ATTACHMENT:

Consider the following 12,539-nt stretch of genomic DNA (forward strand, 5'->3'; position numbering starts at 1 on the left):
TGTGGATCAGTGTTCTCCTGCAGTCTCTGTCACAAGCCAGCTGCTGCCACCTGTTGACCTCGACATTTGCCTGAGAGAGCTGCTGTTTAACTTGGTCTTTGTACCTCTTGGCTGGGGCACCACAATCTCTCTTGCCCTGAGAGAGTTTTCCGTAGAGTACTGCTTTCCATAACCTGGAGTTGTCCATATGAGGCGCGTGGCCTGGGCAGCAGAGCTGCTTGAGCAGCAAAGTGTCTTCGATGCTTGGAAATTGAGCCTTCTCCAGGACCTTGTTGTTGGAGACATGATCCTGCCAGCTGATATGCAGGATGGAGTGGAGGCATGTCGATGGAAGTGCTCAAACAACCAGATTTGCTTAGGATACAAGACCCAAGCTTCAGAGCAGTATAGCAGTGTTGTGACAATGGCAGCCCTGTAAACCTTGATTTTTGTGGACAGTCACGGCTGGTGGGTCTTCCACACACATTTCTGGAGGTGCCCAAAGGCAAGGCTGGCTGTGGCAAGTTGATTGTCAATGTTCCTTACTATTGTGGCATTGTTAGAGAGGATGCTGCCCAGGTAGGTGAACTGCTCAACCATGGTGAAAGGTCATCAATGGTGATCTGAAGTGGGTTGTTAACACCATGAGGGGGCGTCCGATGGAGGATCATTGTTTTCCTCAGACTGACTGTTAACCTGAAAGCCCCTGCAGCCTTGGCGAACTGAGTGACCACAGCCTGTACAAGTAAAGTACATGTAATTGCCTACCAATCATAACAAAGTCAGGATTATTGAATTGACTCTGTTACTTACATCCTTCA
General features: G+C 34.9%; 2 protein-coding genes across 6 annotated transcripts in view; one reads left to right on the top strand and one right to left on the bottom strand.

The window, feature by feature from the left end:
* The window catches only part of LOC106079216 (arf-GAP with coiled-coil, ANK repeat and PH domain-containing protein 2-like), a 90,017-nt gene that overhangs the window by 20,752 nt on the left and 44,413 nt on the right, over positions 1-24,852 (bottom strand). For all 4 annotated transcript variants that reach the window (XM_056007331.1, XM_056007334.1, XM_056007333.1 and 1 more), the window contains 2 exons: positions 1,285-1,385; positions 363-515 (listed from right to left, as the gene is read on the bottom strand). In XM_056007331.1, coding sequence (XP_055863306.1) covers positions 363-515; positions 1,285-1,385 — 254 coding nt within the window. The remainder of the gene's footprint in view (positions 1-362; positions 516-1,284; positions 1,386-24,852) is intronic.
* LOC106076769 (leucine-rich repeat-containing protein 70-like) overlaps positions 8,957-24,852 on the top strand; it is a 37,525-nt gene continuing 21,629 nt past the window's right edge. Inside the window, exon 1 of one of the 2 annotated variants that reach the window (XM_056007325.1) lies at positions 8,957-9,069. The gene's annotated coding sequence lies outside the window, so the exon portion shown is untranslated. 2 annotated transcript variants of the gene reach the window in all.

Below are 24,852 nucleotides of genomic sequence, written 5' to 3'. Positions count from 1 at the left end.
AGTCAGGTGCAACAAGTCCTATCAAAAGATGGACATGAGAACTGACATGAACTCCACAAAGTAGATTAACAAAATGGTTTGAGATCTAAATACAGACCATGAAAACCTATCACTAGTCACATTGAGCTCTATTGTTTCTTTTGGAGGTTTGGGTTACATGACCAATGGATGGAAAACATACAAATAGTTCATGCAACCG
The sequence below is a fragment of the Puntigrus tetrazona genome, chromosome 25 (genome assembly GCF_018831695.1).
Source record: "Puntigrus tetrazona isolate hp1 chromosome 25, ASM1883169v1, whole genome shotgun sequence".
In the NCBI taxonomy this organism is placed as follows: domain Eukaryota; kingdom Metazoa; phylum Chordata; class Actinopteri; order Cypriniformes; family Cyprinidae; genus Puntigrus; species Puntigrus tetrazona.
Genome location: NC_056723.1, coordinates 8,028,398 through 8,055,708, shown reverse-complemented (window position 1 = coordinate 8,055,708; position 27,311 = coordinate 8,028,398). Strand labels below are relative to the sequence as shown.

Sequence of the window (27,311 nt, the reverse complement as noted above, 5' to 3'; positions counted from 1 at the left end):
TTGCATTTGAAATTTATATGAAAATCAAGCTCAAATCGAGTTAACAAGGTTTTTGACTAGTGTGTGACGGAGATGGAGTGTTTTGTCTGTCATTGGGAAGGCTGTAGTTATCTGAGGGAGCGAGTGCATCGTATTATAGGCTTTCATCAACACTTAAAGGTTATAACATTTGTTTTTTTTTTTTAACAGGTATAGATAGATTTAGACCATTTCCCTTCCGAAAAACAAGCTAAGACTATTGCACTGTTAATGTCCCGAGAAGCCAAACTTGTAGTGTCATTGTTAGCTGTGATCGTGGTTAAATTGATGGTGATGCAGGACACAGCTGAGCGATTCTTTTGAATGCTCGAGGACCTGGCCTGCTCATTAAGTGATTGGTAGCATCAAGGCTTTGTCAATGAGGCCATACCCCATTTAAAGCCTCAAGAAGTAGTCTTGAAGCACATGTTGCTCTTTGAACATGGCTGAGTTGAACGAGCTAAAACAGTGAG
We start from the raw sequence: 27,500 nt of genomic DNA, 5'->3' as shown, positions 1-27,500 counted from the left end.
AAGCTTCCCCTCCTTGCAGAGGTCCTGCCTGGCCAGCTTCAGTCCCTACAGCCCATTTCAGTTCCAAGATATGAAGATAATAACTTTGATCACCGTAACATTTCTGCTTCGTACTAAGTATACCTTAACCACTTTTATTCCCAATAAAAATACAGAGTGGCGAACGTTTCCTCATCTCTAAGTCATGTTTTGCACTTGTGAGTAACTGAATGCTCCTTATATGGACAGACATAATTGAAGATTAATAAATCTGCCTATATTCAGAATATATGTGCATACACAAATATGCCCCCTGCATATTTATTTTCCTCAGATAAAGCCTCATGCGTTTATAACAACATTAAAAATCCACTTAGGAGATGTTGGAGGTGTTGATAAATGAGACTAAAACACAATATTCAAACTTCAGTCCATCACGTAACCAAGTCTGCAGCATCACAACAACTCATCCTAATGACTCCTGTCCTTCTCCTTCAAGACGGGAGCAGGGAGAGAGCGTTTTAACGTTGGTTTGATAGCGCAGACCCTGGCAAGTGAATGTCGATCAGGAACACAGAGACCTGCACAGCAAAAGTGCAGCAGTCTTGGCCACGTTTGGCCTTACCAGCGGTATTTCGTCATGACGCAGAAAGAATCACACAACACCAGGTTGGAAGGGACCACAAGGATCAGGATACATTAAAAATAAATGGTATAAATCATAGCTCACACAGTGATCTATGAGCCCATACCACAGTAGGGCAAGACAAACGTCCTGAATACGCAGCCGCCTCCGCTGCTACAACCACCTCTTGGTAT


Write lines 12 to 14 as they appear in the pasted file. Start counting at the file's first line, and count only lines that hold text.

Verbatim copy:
Genome location: NC_056723.1, coordinates 8,028,398 through 8,055,708, shown reverse-complemented (window position 1 = coordinate 8,055,708; position 27,311 = coordinate 8,028,398). Strand labels below are relative to the sequence as shown.

Sequence of the window (27,311 nt, the reverse complement as noted above, 5' to 3'; positions counted from 1 at the left end):
TTGCATTTGAAATTTATATGAAAATCAAGCTCAAATCGAGTTAACAAGGTTTTTGACTAGTGTGTGACGGAGATGGAGTGTTTTGTCTGTCATTGGGAAGGCTGTAGTTATCTGAGGGAGCGAGTGCATCGTATTATAGGCTTTCATCAACACTTAAAGGTTATAACATTTGTTTTTTTTTTTTAACAGGTATAGATAGATTTAGACCATTTCCCTTCCGAAAAACAAGCTAAGACTATTGCACTGTTAATGTCCCGAGAAGCCAAACTTGTAGTGTCATTGTTAGCTGTGATCGTGGTTAAATTGATGGTGATGCAGGACACAGCTGAGCGATTCTTTTGAATGCTCGAGGACCTGGCCTGCTCATTAAGTGATTGGTAGCATCAAGGCTTTGTCAATGAGGCCATACCCCATTTAAAGCCTCAAGAAGTAGTCTTGAAGCACATGTTGCTCTTTGAACATGGCTGAGTTGAACGAGCTAAAACAGTGAG